People with hallux limitus will have pain in the joint when they walk and sometimes after activity. Some shoes may aggravate this pain. There may or may not be visible changes to the joint and a bunion may or may not be present. Pain in the big toe joint is a sign of ongoing damage, so you should not ignore the pain. Hallux limitus is progressive and early treatment can help prevent future problems.
Click here to learn how to eliminate the pain of hallux limitus and protect your toe joints.
Also known as big toe joint arthritis, hallux rigidus literally means “rigid big toe” and is a degenerative condition. This type of arthritis is caused by wear and tear on the foot due to conditions like fallen arches, foot/ankle over-pronation, inflammatory disease like gout or rheumatoid arthritis or from an injury. Hallux rigidus can make every step painful.
In most cases, our foot pain experts can usually eliminate the pain of big toe arthritis without resorting to surgical intervention. But if all conservative treatment options have been exhausted and you are still in pain, there are very effective surgical options available and we have the surgical expertise to get you the best outcome and back on your feet.
Numb Big Toe
Numbness in the toes can be caused by nerve damage due to disease, but is more commonly caused by biomechanical conditions that put pressure on the nerves on the side of the foot. If the numbness is caused by physical stress, this can be easily remedied to restore sensation. Click here to see how to take pressure off of these nerves in order to prevent numbness.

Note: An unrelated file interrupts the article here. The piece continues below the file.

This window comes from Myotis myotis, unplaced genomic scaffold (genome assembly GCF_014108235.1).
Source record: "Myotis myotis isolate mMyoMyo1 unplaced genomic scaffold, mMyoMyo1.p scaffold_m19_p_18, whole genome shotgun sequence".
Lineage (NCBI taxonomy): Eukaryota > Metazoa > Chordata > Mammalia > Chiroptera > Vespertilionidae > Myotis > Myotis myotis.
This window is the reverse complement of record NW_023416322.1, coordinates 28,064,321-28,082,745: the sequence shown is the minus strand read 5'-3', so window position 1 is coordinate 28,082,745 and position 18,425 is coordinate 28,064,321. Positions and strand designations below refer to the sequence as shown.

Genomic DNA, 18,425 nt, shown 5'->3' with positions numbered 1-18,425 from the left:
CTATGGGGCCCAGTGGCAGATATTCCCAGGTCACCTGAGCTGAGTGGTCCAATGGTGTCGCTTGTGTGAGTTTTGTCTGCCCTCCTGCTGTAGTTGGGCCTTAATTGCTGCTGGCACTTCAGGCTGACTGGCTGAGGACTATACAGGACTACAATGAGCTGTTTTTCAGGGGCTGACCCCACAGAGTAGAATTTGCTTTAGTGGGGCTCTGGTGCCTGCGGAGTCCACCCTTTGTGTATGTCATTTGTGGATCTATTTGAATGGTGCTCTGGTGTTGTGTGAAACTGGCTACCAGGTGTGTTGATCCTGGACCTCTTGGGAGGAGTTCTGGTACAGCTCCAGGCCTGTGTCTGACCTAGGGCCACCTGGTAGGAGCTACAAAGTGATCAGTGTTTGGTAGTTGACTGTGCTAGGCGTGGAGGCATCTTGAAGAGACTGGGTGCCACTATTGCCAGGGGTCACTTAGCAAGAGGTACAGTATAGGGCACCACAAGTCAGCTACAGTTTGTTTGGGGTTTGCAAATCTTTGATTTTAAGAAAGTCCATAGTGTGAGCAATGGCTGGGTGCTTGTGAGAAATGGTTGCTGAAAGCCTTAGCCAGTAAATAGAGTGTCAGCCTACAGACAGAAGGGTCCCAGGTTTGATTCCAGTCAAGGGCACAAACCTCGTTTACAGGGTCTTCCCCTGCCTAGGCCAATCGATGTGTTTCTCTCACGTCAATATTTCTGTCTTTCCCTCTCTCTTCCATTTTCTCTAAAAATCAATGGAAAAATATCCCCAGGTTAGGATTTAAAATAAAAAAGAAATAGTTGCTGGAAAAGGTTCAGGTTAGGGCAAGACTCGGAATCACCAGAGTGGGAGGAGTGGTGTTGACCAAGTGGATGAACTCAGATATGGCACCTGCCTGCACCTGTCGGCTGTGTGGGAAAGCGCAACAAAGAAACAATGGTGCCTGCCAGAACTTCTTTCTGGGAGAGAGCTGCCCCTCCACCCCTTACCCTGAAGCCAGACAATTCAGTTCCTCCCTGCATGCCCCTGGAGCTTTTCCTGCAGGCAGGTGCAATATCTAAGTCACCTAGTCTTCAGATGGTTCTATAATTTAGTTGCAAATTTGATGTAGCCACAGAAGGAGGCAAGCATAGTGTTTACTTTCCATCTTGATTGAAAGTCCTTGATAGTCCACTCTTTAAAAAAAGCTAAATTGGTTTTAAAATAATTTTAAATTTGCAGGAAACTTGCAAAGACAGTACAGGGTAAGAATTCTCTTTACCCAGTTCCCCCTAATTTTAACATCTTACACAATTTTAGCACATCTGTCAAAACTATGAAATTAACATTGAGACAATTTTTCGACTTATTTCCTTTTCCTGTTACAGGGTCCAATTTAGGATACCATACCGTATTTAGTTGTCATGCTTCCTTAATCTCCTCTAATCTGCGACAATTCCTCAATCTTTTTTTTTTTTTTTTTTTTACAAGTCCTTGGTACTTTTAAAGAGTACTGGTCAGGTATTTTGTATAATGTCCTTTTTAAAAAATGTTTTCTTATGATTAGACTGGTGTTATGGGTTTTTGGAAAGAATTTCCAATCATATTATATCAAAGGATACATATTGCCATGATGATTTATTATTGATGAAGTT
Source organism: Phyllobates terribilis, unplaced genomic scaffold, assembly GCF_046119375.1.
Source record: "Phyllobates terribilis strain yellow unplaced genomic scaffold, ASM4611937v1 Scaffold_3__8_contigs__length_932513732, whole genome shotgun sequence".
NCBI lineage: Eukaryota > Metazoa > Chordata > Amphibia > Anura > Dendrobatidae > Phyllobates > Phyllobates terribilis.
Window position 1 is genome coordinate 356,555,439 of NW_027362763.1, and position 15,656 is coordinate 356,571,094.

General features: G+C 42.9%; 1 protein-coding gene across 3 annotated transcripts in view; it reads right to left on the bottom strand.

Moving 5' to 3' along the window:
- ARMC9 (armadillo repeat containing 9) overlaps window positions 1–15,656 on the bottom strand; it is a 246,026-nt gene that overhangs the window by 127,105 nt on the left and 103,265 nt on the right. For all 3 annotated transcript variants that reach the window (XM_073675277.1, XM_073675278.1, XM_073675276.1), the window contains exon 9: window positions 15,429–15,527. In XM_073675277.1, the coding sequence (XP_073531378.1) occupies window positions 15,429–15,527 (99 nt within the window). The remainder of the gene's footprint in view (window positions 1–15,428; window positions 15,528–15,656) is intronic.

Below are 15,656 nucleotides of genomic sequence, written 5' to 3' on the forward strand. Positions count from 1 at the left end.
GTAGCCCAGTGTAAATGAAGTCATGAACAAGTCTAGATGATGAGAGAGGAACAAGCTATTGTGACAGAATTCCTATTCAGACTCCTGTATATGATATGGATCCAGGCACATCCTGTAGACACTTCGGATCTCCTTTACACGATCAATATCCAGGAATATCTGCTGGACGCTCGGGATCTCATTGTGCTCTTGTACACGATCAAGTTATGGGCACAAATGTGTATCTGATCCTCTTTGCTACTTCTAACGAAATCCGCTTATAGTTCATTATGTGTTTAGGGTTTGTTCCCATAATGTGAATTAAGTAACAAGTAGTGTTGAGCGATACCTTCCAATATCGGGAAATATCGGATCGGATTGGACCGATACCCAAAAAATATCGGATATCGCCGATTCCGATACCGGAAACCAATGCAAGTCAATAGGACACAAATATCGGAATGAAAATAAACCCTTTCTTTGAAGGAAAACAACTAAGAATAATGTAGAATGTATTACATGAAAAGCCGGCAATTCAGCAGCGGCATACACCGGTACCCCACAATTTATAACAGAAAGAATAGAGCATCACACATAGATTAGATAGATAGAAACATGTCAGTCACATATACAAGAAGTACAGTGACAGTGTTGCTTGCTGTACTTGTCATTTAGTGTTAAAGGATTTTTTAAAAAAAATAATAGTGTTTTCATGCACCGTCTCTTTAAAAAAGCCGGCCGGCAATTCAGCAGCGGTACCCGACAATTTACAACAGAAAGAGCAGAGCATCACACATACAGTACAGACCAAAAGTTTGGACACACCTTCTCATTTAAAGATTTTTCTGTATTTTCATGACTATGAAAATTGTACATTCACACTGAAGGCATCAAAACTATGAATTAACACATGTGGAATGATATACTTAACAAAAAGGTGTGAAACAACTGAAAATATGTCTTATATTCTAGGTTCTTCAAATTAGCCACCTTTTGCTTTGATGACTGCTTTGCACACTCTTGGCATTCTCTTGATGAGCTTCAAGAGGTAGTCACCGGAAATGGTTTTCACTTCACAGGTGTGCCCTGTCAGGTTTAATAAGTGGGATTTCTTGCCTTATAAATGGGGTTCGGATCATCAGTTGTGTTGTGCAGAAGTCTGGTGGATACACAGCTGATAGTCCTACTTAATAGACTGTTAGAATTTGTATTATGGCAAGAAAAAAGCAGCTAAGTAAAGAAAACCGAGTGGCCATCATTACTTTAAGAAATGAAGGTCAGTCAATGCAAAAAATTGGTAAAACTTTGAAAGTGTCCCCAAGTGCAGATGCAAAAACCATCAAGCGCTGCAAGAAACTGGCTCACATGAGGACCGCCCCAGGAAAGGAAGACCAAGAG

Also known as a sprain of the big toe joint, turf toe should be evaluated and treated promptly to prevent long term problems. Although more common in football players, turf toe can affect soccer players, gymnasts, dancers and wrestlers. Click here to learn about self-treatment options for turf toe and to learn more about turf toe injuries.
How does shoe choice affect a bunion?
While the tendency toward bunions is mostly hereditary, your choice of shoes can exacerbate that tendency or directly cause your big toe to turn inward toward the second toe causing a lump at the big toe joint. In particular, shoes that are too tight or have pointed toes, closed-toes and/or high heels can cause bunions or hasten development in those genetically predisposed to bunion formation.
Too-tight shoes force the big toe inward to conform to the shape of the shoe. As it is forced inward, a lump develops at the joint which can lead to pain and discomfort. Whether or not you are genetically predisposed toward bunions, the shoes you wear affect your feet and your toes, in particular. We recommend shoes with a soft upper, sport shoes and open-toed shoes.
How can orthotics can relieve bunions?
Read our Guide to Orthotics for Bunions and Big Toe Joint Pain here for more detailed information.